The Suffragettes: 100 years later

This Thursday is International Women’s Day, and this year’s celebration is more important than ever. As UN Women explains “[this year’s event] comes on the heels of unprecedented global movement for women’s rights, equality and justice”[1], communicated through marches, strikes, campaigns on social media and at public events all around the world.

This year is also the 100th anniversary of the Representation of People Act which allowed women to vote for the very first time. Whilst it is important to recognise that this was limited to women of a certain status, it was a significant step in the fight for equality and, particularly as it is now part of our local history, a good starting point for our #SGxIWD campaign.

The History of the Suffragettes

On 10th October 1903, a frustrated Emmeline Pankhurst and five others, including her daughters Christabel and Sylvia, set up the Women’s Social and Political Union in Manchester (WSPU)[2], under the powerful slogan ‘deeds not words’. Few thought that this small yet ambitious society would win any women the right to vote, yet alone be still studied and celebrated 100 years on.

We’ve created this timeline which shows the struggle from the rejected Great Reform Act in 1832 to the first female MP in 1928. Click here to view the full timeline.

Suffragettes in the Press

Emmeline and the WSPU were, as history knows them, game changers, particularly in the ways they gained media attention for their cause.

Moving away from the polite petitions, parades and strongly-worded letters of the National Union of Women’s Suffrage Societies, the WSUP organised a series of demonstrations which often resulted in violence to ensure their message was being heard. From smashing windows and setting fire to politicians’ postboxes, to going on hunger strike and chaining themselves to railings. Emily Davison famously died for the cause by walking out in front of King George V’s horse at the 1913 Epsom Derby.

Whilst they certainly grabbed the headlines, these revolutionary women were not popular in the media. The very word we used to define them – ‘suffragettes’- was coined by the press. With the movement being centred on universal suffrage, the press paired ‘suffrage’ with the degrading suffix – ette – taken from French to denote something smaller, and often more inferior. The word may have been used to mock them, but it ended up being reclaimed by the movement[3]. To be a suffragette was to be a go-getter; determined women who would stop at nothing to have their voices heard. The word suffragette was a platform for the militant women and the whole movement to spread the message, under a unified identity.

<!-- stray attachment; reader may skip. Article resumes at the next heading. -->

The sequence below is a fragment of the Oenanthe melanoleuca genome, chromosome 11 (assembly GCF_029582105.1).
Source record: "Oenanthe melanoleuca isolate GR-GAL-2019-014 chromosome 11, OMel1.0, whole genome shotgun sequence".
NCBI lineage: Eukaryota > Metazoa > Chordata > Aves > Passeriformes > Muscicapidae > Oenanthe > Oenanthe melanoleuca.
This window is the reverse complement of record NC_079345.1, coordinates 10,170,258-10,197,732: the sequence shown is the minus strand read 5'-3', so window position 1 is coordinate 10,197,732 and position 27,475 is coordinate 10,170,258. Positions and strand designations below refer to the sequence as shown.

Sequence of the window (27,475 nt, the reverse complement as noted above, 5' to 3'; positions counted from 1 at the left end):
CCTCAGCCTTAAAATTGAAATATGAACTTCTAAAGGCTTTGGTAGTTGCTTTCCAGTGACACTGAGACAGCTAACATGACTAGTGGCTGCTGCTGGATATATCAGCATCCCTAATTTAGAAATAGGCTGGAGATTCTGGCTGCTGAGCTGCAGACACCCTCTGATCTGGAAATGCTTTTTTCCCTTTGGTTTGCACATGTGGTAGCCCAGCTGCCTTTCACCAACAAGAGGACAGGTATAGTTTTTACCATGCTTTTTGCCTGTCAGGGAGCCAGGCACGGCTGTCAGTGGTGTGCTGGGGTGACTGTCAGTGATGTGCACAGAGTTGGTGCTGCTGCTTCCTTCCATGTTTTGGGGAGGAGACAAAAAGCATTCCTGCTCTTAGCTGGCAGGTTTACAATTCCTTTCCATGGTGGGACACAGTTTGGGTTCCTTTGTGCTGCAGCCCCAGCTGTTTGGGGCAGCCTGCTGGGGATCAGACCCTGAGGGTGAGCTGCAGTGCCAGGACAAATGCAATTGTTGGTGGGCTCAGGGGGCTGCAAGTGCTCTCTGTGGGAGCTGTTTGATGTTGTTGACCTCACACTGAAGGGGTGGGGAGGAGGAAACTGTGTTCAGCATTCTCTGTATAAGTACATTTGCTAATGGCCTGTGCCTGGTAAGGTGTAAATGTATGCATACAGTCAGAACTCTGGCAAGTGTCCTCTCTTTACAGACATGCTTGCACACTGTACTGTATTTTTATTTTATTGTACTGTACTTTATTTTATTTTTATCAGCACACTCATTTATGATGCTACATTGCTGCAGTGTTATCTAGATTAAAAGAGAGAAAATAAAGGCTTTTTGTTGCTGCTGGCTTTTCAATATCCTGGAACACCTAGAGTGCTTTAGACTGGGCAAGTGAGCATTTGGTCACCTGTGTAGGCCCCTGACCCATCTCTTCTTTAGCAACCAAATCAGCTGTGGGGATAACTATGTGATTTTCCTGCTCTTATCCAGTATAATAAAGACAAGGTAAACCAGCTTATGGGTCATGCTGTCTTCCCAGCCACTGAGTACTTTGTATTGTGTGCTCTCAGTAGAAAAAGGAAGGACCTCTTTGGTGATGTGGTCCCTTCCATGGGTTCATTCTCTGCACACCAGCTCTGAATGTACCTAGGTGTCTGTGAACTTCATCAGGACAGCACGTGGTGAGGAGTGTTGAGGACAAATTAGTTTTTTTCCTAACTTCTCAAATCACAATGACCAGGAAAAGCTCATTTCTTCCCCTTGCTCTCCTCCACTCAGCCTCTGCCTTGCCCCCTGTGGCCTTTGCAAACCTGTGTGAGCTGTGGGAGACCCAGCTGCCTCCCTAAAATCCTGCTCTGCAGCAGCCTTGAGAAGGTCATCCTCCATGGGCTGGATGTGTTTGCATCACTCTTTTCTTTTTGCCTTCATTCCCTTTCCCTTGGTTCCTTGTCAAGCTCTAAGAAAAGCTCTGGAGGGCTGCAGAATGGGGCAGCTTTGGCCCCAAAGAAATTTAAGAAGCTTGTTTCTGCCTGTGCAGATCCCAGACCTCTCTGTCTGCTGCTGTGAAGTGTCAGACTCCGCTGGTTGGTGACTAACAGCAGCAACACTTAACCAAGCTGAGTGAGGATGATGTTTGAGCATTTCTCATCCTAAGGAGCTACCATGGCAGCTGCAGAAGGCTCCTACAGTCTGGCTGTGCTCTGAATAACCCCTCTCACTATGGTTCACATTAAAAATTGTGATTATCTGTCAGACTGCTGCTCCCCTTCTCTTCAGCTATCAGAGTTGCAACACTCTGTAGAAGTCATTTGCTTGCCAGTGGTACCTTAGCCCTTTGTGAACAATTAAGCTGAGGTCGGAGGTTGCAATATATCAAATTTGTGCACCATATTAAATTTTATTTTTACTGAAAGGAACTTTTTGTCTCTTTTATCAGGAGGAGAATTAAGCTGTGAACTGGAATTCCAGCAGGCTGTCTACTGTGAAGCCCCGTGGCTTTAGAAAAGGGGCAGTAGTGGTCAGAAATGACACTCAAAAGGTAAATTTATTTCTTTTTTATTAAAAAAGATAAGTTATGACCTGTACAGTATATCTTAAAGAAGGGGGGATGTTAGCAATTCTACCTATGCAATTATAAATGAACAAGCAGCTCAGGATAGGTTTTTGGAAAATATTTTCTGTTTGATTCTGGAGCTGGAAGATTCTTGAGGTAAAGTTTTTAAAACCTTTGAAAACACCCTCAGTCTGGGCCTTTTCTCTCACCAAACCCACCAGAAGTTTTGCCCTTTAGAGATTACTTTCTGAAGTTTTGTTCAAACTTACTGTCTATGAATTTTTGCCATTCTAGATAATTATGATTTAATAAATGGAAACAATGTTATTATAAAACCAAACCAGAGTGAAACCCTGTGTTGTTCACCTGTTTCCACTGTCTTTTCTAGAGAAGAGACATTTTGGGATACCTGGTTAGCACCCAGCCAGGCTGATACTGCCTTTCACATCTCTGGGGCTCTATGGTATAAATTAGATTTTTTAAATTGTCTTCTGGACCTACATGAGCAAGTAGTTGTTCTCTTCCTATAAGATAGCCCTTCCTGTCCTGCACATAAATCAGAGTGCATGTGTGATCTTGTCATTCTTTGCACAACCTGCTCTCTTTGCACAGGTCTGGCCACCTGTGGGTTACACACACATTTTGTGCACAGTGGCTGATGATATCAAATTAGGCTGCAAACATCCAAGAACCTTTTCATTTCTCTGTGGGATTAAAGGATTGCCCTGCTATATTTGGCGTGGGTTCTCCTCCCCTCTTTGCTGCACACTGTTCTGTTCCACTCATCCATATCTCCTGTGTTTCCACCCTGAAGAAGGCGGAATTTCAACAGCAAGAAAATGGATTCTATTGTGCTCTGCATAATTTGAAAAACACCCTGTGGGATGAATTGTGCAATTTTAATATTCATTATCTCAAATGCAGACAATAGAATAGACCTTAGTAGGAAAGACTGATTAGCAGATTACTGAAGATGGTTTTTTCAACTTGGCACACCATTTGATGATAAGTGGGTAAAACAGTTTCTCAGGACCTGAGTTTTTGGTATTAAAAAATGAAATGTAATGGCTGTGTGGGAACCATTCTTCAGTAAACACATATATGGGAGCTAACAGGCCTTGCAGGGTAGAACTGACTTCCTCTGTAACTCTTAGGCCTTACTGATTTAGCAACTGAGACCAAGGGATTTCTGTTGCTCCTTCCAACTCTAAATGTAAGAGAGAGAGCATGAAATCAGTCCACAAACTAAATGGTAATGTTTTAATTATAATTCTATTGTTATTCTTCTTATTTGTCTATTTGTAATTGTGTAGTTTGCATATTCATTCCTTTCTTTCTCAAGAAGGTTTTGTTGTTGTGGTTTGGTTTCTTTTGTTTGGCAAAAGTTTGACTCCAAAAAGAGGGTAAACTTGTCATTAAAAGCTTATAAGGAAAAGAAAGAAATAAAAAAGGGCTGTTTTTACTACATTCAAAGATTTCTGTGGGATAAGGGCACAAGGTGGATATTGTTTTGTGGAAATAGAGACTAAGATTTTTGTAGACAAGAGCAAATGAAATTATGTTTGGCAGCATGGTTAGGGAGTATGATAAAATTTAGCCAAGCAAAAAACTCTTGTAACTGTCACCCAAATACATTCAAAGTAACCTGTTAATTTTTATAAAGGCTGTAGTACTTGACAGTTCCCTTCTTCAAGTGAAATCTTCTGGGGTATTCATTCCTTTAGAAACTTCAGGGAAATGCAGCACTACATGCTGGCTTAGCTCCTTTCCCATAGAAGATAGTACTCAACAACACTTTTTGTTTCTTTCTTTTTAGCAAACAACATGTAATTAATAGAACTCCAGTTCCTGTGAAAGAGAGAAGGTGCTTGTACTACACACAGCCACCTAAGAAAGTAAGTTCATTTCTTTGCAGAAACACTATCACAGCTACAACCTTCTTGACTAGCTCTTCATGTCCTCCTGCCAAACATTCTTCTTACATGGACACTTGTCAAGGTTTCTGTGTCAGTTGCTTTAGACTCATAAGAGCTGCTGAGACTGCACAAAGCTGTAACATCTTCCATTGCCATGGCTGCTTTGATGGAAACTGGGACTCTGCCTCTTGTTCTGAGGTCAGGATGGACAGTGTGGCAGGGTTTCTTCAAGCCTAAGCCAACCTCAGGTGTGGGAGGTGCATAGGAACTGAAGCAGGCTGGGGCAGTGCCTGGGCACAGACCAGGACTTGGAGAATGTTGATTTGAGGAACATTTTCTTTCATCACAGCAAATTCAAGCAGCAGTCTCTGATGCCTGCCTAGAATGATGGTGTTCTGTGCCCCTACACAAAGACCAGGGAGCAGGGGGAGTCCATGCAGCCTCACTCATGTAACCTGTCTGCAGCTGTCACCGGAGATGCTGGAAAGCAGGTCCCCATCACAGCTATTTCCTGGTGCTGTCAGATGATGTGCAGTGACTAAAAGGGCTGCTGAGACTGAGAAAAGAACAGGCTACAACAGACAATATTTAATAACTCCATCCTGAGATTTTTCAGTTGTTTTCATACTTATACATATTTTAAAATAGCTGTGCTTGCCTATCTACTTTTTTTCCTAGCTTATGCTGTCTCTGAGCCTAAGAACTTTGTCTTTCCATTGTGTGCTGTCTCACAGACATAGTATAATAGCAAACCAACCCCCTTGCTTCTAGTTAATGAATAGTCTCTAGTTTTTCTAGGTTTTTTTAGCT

They were continually ridiculed in the media, which depicted them as ugly, unfeminine, and neglectful of their families. If you are interested, there is a brilliant article which analyses how the suffragettes were treated by the contemporary media in more depth over at Bustle.com, which has some pretty shocking examples!

 Relevance Today

Women all around the world are still facing injustice in all spheres of modern life. In the workplace, issues such as gender pay gaps, sexual harassment and lack of representation in leadership positions can dissuade women from living their dreams and reaching their potential. We must all, regardless of our own gender, draw inspiration from the determination and strength of the suffragettes and speak out against inequality and accelerate change.

This is why, this week and throughout March, we will be both celebrating the achievements of women and calling for action to achieve gender parity. Join us and be inspired by following our #SGxIWD campaign on Twitter, Facebook, Instagram and Pinterest.

[1] http://www.un.org/en/events/womensday/

[2] http://www.parliament.uk/documents/education/docs/suffragettes/suffragettes-timeline.pdf

[3] http://time.com/4079176/suffragette-word-history-film/

 

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